November 9th, 2012 | By Nick Sargen
Like other investment management firms we have had a lively debate at Fort Washington about the consequences of the so-called "fiscal cliff", in which pending tax hikes and spending cuts could pose a drag on the U.S. economy equivalent to as much as 5% of GDP. Considering how extensively this issue has been discussed in the media and how little the markets have reacted, I wondered at times if it would be a non-event similar to the debate over Y-2K at the beginning of the millennium. Therefore, I find the stock market sell-off after the elections to be noteworthy, as it has been greater than I expected.
My take is that the 2013 budget deliberations are likely to be a source of market volatility, but I do not foresee dire consequences for the economy or markets. One of the main reasons I am sanguine is that the long-term solution to the U.S. budgetary problems is well-known. It was laid out by President Obama's Deficit Commission headed by Alan Simpson and Erskine Bowles, and has been reaffirmed by the Congressional Budget Office (CBO) and other nonpartisan groups that have studied the issue. The solution entails a combination of cutbacks in discretionary spending along with reforms of the entitlement programs (mainly Medicare and Medicaid) and the tax code to broaden the tax base. With the U.S. economy experiencing a lackluster recovery, the ideal solution is to tackle these issues over an extended period rather than all at once. The U.S. fiscal problems, in short, are manageable provided politicians are willing to compromise on these issues.
The main uncertainty in the debate over the fiscal cliff is whether leaders of both political parties are now prepared to find an acceptable compromise. In the summer of 2011, President Obama and House Speaker Boehner reportedly were close to agreeing on measures that would curtail the projected deficits over the next 10 years by approximately $4 trillion. In the end, however, both parties backed away from the "Grand Bargain," and instead agreed on partial measures that would set in after the 2012 elections.
With the election now over, the question remains whether the two parties can reach a more substantive agreement that will set the country on the road to long-term deficit reduction without increasing the risk of a recession in the coming year. The post-election sell-off suggests investors are understandably nervous considering what is at stake: President Obama campaigned on allowing the Bush tax cuts to expire for families with incomes in excess of $250,000, as well as increasing tax rates for dividend payments, capital gains and excise taxes.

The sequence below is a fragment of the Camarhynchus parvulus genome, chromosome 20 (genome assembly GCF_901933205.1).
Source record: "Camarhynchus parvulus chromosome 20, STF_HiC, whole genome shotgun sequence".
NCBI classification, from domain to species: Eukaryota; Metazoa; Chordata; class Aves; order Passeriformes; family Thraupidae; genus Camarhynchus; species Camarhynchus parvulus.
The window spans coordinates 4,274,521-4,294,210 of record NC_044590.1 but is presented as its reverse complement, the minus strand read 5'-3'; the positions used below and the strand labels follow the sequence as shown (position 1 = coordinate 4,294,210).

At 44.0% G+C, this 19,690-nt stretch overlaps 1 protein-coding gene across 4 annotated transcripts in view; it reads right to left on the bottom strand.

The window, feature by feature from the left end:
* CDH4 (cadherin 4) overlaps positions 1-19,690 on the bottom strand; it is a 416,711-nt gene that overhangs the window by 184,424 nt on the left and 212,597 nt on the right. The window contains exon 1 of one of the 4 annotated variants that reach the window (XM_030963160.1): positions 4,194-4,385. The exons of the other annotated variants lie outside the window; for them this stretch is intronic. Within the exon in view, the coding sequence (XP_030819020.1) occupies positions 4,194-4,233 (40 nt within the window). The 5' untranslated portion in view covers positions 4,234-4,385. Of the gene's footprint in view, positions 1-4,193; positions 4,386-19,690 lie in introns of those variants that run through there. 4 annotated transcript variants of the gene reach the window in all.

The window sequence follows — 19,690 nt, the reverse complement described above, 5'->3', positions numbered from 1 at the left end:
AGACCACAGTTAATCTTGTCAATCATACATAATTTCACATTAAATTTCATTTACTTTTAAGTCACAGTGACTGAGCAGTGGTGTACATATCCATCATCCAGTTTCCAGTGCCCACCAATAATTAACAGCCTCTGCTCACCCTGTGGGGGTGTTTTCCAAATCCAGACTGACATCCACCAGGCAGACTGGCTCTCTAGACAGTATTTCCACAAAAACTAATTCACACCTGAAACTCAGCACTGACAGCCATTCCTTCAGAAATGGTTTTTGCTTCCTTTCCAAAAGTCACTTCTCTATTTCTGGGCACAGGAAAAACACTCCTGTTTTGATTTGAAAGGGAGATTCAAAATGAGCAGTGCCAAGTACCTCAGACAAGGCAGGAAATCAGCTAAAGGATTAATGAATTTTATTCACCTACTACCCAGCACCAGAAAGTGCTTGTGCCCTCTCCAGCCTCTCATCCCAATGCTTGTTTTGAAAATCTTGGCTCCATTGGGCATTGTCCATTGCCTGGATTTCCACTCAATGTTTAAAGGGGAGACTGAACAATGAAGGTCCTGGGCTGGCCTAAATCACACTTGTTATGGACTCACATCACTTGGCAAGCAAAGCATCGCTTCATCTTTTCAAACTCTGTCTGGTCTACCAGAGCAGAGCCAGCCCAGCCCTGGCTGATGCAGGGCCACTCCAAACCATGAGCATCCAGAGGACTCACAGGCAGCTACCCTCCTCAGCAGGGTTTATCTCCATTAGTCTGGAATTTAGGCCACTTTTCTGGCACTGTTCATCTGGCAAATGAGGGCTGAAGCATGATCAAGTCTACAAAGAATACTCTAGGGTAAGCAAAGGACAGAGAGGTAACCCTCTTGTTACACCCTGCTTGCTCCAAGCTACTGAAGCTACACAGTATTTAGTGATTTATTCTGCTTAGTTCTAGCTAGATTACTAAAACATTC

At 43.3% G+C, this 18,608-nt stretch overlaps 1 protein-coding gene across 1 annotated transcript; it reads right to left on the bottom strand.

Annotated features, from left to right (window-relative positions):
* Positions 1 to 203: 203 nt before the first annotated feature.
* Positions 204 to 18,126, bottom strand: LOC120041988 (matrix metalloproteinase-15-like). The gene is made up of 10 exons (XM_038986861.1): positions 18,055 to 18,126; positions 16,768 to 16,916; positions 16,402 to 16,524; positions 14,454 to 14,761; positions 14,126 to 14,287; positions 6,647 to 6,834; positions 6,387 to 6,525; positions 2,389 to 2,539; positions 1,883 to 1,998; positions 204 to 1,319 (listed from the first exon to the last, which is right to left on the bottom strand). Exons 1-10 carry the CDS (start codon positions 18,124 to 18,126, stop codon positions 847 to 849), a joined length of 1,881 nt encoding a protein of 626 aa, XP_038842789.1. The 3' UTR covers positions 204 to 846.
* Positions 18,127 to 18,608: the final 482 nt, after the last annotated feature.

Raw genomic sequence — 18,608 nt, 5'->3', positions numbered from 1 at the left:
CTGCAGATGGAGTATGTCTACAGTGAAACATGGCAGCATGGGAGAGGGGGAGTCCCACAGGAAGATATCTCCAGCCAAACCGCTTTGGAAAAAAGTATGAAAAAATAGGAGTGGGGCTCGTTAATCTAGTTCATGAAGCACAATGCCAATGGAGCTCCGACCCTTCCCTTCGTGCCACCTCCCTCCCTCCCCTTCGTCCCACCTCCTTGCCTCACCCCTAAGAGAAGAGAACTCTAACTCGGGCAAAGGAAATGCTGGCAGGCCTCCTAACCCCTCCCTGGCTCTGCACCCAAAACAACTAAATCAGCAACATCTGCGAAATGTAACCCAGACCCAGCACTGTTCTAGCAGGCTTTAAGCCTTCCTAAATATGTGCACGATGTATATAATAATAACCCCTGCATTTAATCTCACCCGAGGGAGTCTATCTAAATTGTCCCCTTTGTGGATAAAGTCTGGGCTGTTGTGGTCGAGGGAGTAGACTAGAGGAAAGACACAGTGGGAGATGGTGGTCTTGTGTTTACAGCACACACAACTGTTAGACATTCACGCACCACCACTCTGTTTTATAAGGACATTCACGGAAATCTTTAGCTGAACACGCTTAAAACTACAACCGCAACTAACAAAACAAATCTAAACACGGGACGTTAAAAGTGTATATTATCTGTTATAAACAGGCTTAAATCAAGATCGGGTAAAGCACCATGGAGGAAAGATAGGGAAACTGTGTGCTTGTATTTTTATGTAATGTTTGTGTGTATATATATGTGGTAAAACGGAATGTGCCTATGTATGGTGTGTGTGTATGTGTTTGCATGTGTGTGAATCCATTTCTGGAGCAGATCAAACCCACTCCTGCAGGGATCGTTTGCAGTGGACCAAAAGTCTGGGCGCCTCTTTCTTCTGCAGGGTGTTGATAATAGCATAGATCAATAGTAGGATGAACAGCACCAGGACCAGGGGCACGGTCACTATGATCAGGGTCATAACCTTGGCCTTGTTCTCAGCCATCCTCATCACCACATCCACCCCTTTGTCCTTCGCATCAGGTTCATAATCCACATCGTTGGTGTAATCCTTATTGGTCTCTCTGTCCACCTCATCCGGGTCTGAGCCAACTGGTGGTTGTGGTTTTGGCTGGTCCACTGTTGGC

But there are also indications the two sides understand what is at stake and are willing to sit down and discuss the various options. For example, House Speaker Boehner has indicated he is willing to consider ways to increase tax revenues by reforming the tax code to make it more efficient, but that he does not favor increasing tax rates. President Obama, for his part, has called for the leadership of both parties to meet with him to lay down a working agenda for the lame duck negotiations.
My bottom line is that both sides have more to lose from appearing intransigent than they do from being willing to compromise. This is very different from the circumstances that prevailed before the election.
This does not mean that one should be complacent about the potential risks involved in this high stakes game. The biggest risk is the possibility that the two sides cannot reach a compromise and there is a repeat of the budget debacle of 2011. If so, the likely outcome would be a double-digit equity market sell-off. In my opinion, however, the more probable outcome is that a compromise is reached, but it may fall short of investors' expectations or that of the rating agencies. The market consequences in that event would be adverse, but less severe than without a compromise.
Finally, I am also cognizant of how the business community may react. Whereas consumer confidence has improved in recent months alongside gains in residential housing and the stock market, CEOs have become less confident about the economic outlook because of concerns about the tax and regulatory environment. Consequently, if these concerns are not allayed, businesses could continue to hold back on capital spending and hiring, and thereby contribute to a lackluster recovery.